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Faces on Faith: Together — though apart — for the holidays

By Staff | Apr 7, 2020

Rev. Dr. John H. Danner

A few years ago, I began an Easter sermon talking about Vikings. No Minnesotans, I don’t mean the football team, but Vikings, those guys with the funny hats who sailed across the Atlantic and explored the New World long before Columbus set foot on a Caribbean Island. OK, not real Vikings. Not Leif Ericson, or any of his crew. No, the Viking I’m thinking of is the cartoon character named Hagar the Horrible.

Hagar is a comic strip drawn by Chris Browne, and features a rather overweight, blustery bearded guy who is always giving his wife a hard time and his teenaged children bad advice. And when not at home, he is usually out storming castles and raiding the countryside. His number two guy is a pretty flimsy looking fellow named Lucky Eddy.

One of my all-time favorite Hagar cartoons shows the Viking stranded on a rock in the middle of the ocean as his longboat is sinking in the background. He is surrounded by crashing waves, lightening and a torrent of rain. As he looks up, he shouts “Why me Lord?” To which a voice from the beyond responds, “Why not?”

Another Hagar strip I really enjoyed showed several of his men huddled together, quaking in fear. Hagar turns to Lucky Eddy and says, “The men are apprehensive about today’s big battle. Why don’t you say something to calm their fears?” Eddy turns to the men and says, “I’m sure we’re all going to heaven!”

Now mind you, that can provide a measure of comfort – and often does. But all too often Easter sermons, including some of mine, have ended with something akin to Eddy’s words of assurance to those Vikings headed into battle. Because of the resurrection, so say preachers, we can know for sure that God will care for us throughout eternity. Or, said in simpler terms, “We’re all going to heaven!” Trust me, I’m glad for that reassurance, it is so very good to know that there is a life to follow this one. But as we face the battles in our lives, as we work through the challenges and struggles of the coronavirus pandemic and so much more, is the fact that we believe heaven awaits us enough? I think not.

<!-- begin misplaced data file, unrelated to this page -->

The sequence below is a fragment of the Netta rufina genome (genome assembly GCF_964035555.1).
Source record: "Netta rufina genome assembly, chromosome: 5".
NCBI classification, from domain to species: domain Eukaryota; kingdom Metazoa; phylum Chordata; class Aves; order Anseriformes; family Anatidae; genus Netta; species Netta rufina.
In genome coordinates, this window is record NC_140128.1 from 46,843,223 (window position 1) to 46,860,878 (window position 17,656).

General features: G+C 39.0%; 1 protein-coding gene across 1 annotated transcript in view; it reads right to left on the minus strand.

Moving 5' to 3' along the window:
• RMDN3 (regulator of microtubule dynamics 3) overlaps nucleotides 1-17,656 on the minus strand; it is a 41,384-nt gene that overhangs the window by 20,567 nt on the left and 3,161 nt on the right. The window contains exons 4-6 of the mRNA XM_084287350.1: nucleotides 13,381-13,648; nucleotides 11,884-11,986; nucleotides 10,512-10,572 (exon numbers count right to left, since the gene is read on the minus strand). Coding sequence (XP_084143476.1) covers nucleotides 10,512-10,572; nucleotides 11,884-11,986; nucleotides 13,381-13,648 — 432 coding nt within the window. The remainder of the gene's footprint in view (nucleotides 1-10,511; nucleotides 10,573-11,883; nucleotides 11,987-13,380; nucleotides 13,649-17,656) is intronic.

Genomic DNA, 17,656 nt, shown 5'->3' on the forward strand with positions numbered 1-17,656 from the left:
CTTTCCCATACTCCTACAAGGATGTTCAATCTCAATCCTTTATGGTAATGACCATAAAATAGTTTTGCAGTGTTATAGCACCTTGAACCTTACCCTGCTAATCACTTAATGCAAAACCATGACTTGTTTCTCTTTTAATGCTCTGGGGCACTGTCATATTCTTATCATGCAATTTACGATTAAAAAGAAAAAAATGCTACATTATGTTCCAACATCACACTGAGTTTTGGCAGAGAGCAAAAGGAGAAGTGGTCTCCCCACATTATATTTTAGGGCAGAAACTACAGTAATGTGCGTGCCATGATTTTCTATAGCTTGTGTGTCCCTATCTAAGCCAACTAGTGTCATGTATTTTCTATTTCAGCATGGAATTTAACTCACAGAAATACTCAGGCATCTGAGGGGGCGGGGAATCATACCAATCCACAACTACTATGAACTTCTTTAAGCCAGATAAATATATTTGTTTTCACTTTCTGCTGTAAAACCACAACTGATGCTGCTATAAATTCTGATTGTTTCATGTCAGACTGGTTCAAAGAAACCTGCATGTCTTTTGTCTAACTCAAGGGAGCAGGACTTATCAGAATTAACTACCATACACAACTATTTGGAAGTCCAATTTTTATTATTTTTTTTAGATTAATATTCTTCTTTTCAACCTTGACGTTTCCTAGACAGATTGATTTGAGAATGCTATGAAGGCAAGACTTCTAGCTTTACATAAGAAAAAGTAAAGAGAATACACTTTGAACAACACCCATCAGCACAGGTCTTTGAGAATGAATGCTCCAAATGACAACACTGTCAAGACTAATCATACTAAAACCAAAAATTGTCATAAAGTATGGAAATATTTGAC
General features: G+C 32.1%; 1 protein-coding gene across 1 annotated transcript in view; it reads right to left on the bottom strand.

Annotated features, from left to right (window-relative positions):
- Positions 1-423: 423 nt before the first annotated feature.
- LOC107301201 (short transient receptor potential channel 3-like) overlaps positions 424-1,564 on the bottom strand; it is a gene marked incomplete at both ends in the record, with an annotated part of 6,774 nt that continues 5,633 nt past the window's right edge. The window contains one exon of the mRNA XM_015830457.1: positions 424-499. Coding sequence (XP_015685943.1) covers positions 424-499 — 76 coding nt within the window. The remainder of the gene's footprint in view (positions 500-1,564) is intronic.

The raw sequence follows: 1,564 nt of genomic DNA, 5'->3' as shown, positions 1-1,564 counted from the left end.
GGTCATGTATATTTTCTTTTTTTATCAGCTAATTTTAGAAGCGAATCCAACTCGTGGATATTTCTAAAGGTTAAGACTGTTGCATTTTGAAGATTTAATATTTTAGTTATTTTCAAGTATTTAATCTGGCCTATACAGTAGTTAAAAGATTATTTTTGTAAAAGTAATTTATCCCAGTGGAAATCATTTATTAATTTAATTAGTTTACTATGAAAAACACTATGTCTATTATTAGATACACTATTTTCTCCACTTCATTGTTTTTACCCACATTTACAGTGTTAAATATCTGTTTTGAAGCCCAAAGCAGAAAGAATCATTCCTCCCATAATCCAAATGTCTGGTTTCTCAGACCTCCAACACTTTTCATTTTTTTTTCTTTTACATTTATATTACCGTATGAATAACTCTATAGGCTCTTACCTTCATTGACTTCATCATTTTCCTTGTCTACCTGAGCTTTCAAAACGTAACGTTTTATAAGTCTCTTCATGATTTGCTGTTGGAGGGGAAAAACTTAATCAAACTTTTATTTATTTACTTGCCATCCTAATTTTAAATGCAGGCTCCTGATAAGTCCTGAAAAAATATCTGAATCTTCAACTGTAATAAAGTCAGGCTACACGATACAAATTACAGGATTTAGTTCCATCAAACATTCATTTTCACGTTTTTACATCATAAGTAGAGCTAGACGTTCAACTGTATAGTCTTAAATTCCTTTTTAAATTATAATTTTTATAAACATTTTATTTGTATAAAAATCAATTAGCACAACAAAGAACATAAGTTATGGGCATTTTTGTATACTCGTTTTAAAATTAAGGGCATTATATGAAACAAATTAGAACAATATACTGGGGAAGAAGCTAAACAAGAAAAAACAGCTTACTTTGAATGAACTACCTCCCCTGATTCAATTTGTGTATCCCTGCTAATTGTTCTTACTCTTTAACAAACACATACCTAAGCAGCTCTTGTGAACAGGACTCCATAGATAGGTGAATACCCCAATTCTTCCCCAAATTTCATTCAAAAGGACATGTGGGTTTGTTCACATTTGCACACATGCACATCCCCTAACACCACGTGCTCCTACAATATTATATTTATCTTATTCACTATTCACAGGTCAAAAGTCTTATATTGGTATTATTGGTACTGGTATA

Fortunately, the Easter message isn’t just about life after death – in fact, quite arguably, it is more about this life than it is the next. For Christians, the resurrection is a divine affirmation of Jesus and his way of living. It is as if God was saying “yes” to all that Jesus taught and all that he did. The resurrection is a divine exclamation point on his whole ministry! Yes, says God, Jesus got it right! It’s not all about power and control, rather it is about love and mercy. It’s about healing and wholeness. It’s about goodness and grace. It is about the strength found in weakness. It may look like fear and chaos have the upper hand, but they do not. For now, such things seem to be in control, but don’t be fooled!

In these uncertain times, as we face the medical and economic ravages of the coronavirus pandemic, it would be easy to get caught up in fear. But we who are Christians, are called to remember that Easter isn’t just about life after death, it is also about facing the challenges in this life. It is about finding hope even in the midst of despair. It is about recognizing that in and through the love of God that Christians say can be found in the life, death and resurrection of Jesus of Nazareth, we can indeed endure. And more than endure. We can be transformed. Even as the Jewish Jesus was strengthened by the Passover story, the same story that strengthens our Jewish sisters and brothers to this day, so we who are Christians can take courage as we remember the Easter story. For through the millennia, God’s love has been revealed in so, so many ways.

Whether you are celebrating Passover this week, at seders where social distancing has caused there to be more empty chairs than just the one reserved for Elijah, or Easter, without the packed pews and congregational voices raised in song, take heart. God’s love endures. And so, will we.

The Rev. Dr. John H. Danner is the senior pastor at Sanibel Congregational United Church of Christ.